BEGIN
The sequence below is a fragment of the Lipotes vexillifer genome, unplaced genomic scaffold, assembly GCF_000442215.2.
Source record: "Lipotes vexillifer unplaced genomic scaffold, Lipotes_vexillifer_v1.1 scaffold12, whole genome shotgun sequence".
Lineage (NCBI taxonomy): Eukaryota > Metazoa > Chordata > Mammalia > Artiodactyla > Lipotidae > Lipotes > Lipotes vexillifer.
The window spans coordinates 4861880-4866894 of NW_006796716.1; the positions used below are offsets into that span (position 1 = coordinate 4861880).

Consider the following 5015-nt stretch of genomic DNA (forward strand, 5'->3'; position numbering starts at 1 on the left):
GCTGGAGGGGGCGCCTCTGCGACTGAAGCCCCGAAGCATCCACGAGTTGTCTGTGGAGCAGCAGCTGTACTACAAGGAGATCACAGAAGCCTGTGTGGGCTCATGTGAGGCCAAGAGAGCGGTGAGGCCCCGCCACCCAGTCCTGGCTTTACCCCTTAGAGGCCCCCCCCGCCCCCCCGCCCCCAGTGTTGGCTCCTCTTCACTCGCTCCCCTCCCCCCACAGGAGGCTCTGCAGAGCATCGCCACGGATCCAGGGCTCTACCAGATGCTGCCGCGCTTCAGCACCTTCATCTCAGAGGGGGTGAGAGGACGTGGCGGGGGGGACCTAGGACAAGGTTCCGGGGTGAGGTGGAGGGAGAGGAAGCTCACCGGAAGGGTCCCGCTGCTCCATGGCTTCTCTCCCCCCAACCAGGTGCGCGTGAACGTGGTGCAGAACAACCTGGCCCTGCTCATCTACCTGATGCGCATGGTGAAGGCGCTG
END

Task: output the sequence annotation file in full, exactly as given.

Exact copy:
The sequence below is a fragment of the Lipotes vexillifer genome, unplaced genomic scaffold, assembly GCF_000442215.2.
Source record: "Lipotes vexillifer unplaced genomic scaffold, Lipotes_vexillifer_v1.1 scaffold12, whole genome shotgun sequence".
Lineage (NCBI taxonomy): Eukaryota > Metazoa > Chordata > Mammalia > Artiodactyla > Lipotidae > Lipotes > Lipotes vexillifer.
The window spans coordinates 4861880-4866894 of NW_006796716.1; the positions used below are offsets into that span (position 1 = coordinate 4861880).

Consider the following 5015-nt stretch of genomic DNA (forward strand, 5'->3'; position numbering starts at 1 on the left):
GCTGGAGGGGGCGCCTCTGCGACTGAAGCCCCGAAGCATCCACGAGTTGTCTGTGGAGCAGCAGCTGTACTACAAGGAGATCACAGAAGCCTGTGTGGGCTCATGTGAGGCCAAGAGAGCGGTGAGGCCCCGCCACCCAGTCCTGGCTTTACCCCTTAGAGGCCCCCCCCGCCCCCCCGCCCCCAGTGTTGGCTCCTCTTCACTCGCTCCCCTCCCCCCACAGGAGGCTCTGCAGAGCATCGCCACGGATCCAGGGCTCTACCAGATGCTGCCGCGCTTCAGCACCTTCATCTCAGAGGGGGTGAGAGGACGTGGCGGGGGGGACCTAGGACAAGGTTCCGGGGTGAGGTGGAGGGAGAGGAAGCTCACCGGAAGGGTCCCGCTGCTCCATGGCTTCTCTCCCCCCAACCAGGTGCGCGTGAACGTGGTGCAGAACAACCTGGCCCTGCTCATCTACCTGATGCGCATGGTGAAGGCGCTG